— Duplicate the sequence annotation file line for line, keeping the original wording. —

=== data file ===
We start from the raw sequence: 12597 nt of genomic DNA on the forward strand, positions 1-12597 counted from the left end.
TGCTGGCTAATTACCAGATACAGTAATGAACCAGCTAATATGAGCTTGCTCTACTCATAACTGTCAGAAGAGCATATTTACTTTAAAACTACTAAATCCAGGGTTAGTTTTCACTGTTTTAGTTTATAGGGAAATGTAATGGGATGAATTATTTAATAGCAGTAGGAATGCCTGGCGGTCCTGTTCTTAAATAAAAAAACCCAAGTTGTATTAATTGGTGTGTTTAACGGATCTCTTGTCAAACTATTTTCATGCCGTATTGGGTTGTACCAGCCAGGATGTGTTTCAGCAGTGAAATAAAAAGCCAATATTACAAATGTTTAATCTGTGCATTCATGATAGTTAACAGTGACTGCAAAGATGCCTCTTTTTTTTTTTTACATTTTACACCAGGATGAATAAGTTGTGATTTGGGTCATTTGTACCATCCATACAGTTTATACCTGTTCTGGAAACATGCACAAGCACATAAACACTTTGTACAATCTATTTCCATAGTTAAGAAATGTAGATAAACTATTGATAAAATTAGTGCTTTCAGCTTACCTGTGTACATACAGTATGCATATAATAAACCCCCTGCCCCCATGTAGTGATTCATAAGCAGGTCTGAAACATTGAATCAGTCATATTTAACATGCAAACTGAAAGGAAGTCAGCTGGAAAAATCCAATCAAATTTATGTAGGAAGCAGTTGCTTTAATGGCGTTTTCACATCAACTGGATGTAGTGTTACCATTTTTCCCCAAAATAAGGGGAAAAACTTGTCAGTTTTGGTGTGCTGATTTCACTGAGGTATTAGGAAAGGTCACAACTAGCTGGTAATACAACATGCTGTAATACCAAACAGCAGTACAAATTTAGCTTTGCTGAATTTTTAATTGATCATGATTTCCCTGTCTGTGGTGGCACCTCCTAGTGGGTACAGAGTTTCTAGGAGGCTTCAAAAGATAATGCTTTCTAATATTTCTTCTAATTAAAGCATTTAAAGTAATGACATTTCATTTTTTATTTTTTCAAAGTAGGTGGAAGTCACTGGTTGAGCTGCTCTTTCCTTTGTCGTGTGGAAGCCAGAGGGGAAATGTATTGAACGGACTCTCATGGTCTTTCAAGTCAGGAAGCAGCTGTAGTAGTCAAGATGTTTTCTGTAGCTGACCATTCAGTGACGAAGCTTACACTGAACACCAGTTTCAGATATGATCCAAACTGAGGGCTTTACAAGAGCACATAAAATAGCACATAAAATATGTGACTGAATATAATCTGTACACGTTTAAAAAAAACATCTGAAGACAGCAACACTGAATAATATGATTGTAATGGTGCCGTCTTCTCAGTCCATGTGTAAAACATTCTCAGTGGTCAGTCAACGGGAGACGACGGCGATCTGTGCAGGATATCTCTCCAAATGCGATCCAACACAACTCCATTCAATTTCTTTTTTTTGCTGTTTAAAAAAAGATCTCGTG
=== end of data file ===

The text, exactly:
We start from the raw sequence: 12597 nt of genomic DNA on the forward strand, positions 1-12597 counted from the left end.
TGCTGGCTAATTACCAGATACAGTAATGAACCAGCTAATATGAGCTTGCTCTACTCATAACTGTCAGAAGAGCATATTTACTTTAAAACTACTAAATCCAGGGTTAGTTTTCACTGTTTTAGTTTATAGGGAAATGTAATGGGATGAATTATTTAATAGCAGTAGGAATGCCTGGCGGTCCTGTTCTTAAATAAAAAAACCCAAGTTGTATTAATTGGTGTGTTTAACGGATCTCTTGTCAAACTATTTTCATGCCGTATTGGGTTGTACCAGCCAGGATGTGTTTCAGCAGTGAAATAAAAAGCCAATATTACAAATGTTTAATCTGTGCATTCATGATAGTTAACAGTGACTGCAAAGATGCCTCTTTTTTTTTTTTACATTTTACACCAGGATGAATAAGTTGTGATTTGGGTCATTTGTACCATCCATACAGTTTATACCTGTTCTGGAAACATGCACAAGCACATAAACACTTTGTACAATCTATTTCCATAGTTAAGAAATGTAGATAAACTATTGATAAAATTAGTGCTTTCAGCTTACCTGTGTACATACAGTATGCATATAATAAACCCCCTGCCCCCATGTAGTGATTCATAAGCAGGTCTGAAACATTGAATCAGTCATATTTAACATGCAAACTGAAAGGAAGTCAGCTGGAAAAATCCAATCAAATTTATGTAGGAAGCAGTTGCTTTAATGGCGTTTTCACATCAACTGGATGTAGTGTTACCATTTTTCCCCAAAATAAGGGGAAAAACTTGTCAGTTTTGGTGTGCTGATTTCACTGAGGTATTAGGAAAGGTCACAACTAGCTGGTAATACAACATGCTGTAATACCAAACAGCAGTACAAATTTAGCTTTGCTGAATTTTTAATTGATCATGATTTCCCTGTCTGTGGTGGCACCTCCTAGTGGGTACAGAGTTTCTAGGAGGCTTCAAAAGATAATGCTTTCTAATATTTCTTCTAATTAAAGCATTTAAAGTAATGACATTTCATTTTTTATTTTTTCAAAGTAGGTGGAAGTCACTGGTTGAGCTGCTCTTTCCTTTGTCGTGTGGAAGCCAGAGGGGAAATGTATTGAACGGACTCTCATGGTCTTTCAAGTCAGGAAGCAGCTGTAGTAGTCAAGATGTTTTCTGTAGCTGACCATTCAGTGACGAAGCTTACACTGAACACCAGTTTCAGATATGATCCAAACTGAGGGCTTTACAAGAGCACATAAAATAGCACATAAAATATGTGACTGAATATAATCTGTACACGTTTAAAAAAAACATCTGAAGACAGCAACACTGAATAATATGATTGTAATGGTGCCGTCTTCTCAGTCCATGTGTAAAACATTCTCAGTGGTCAGTCAACGGGAGACGACGGCGATCTGTGCAGGATATCTCTCCAAATGCGATCCAACACAACTCCATTCAATTTCTTTTTTTTGCTGTTTAAAAAAAGATCTCGTG